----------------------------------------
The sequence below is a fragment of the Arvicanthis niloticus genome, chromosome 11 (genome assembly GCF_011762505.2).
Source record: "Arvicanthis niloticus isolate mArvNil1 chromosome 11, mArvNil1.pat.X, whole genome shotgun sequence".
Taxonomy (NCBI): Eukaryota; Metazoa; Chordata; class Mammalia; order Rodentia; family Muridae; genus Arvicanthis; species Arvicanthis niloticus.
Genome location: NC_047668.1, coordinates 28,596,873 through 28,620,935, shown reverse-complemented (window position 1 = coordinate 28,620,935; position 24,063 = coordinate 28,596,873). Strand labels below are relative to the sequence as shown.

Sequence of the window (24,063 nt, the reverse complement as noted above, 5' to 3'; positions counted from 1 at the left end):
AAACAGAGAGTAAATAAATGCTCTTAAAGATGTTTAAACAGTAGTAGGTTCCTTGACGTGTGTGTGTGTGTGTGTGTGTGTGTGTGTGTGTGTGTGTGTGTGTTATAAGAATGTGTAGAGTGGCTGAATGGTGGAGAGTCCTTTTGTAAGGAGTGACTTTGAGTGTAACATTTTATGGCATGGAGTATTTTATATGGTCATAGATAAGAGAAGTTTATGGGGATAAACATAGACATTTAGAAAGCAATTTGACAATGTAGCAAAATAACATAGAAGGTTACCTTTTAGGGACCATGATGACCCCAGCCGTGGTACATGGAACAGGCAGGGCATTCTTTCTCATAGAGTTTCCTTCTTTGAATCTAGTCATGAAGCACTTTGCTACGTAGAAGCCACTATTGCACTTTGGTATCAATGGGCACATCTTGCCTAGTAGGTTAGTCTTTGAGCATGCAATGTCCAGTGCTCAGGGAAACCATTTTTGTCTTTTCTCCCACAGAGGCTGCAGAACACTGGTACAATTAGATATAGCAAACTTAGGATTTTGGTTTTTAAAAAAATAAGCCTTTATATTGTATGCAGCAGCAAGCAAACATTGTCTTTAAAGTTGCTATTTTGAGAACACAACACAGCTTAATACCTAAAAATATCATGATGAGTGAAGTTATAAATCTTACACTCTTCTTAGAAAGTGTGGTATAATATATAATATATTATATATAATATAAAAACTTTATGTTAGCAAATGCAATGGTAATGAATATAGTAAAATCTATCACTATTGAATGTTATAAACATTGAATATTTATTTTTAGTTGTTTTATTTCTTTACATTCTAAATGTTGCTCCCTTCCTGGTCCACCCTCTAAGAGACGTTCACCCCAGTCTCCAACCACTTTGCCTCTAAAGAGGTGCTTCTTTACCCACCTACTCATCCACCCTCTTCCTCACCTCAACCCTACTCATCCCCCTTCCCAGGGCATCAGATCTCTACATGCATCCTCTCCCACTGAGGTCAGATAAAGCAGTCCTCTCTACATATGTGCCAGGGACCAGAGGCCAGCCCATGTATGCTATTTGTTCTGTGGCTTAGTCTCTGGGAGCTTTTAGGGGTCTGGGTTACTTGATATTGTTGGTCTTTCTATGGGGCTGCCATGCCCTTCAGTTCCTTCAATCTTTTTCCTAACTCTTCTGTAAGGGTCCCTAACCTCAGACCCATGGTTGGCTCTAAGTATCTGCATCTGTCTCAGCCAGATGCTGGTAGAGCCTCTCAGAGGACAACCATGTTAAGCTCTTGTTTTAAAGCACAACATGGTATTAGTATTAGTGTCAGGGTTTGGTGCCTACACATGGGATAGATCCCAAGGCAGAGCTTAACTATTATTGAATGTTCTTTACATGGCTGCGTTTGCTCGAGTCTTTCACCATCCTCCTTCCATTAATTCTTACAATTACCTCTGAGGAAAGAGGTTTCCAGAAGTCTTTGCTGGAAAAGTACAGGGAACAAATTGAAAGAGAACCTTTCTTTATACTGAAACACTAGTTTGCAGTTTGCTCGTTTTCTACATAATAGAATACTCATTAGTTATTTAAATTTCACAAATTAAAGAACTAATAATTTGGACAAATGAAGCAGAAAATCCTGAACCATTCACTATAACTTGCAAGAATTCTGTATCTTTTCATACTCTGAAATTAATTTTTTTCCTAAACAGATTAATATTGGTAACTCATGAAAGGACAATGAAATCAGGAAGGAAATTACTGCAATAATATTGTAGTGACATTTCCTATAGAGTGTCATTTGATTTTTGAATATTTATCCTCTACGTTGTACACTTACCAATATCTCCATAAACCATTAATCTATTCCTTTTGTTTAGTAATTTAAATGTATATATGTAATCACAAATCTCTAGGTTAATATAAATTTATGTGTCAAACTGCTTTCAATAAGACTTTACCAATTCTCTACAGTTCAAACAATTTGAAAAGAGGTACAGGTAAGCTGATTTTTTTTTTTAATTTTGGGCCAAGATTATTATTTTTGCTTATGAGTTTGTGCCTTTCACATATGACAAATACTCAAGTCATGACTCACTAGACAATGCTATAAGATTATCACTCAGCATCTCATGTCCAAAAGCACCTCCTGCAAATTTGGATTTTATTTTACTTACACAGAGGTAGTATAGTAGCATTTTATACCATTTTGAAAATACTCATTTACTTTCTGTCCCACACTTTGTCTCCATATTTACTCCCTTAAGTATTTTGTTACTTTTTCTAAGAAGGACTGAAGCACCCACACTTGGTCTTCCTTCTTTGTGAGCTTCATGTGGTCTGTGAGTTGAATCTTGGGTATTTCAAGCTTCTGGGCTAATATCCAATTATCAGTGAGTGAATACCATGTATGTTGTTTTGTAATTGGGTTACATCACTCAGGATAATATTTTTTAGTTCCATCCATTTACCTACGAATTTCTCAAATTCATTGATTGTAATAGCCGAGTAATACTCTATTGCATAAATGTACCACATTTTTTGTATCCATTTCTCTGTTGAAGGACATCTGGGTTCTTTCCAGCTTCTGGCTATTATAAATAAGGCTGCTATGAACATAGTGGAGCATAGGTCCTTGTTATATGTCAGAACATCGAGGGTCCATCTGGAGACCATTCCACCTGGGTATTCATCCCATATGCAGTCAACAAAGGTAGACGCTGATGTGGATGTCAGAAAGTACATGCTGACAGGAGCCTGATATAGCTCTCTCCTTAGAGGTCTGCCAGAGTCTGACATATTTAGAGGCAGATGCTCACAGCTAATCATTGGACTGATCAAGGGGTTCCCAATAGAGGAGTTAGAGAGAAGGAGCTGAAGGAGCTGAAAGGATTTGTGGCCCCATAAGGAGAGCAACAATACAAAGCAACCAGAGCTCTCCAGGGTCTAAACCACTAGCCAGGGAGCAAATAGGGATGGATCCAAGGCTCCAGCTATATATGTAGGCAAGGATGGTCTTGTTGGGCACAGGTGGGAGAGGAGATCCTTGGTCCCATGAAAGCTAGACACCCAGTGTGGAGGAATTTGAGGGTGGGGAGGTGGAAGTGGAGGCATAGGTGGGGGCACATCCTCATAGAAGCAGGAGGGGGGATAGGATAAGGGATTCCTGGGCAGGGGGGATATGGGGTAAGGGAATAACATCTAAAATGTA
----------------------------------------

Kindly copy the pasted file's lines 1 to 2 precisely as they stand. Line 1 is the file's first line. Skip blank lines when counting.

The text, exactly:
The sequence below is a fragment of the Arvicanthis niloticus genome, chromosome 11 (genome assembly GCF_011762505.2).
Source record: "Arvicanthis niloticus isolate mArvNil1 chromosome 11, mArvNil1.pat.X, whole genome shotgun sequence".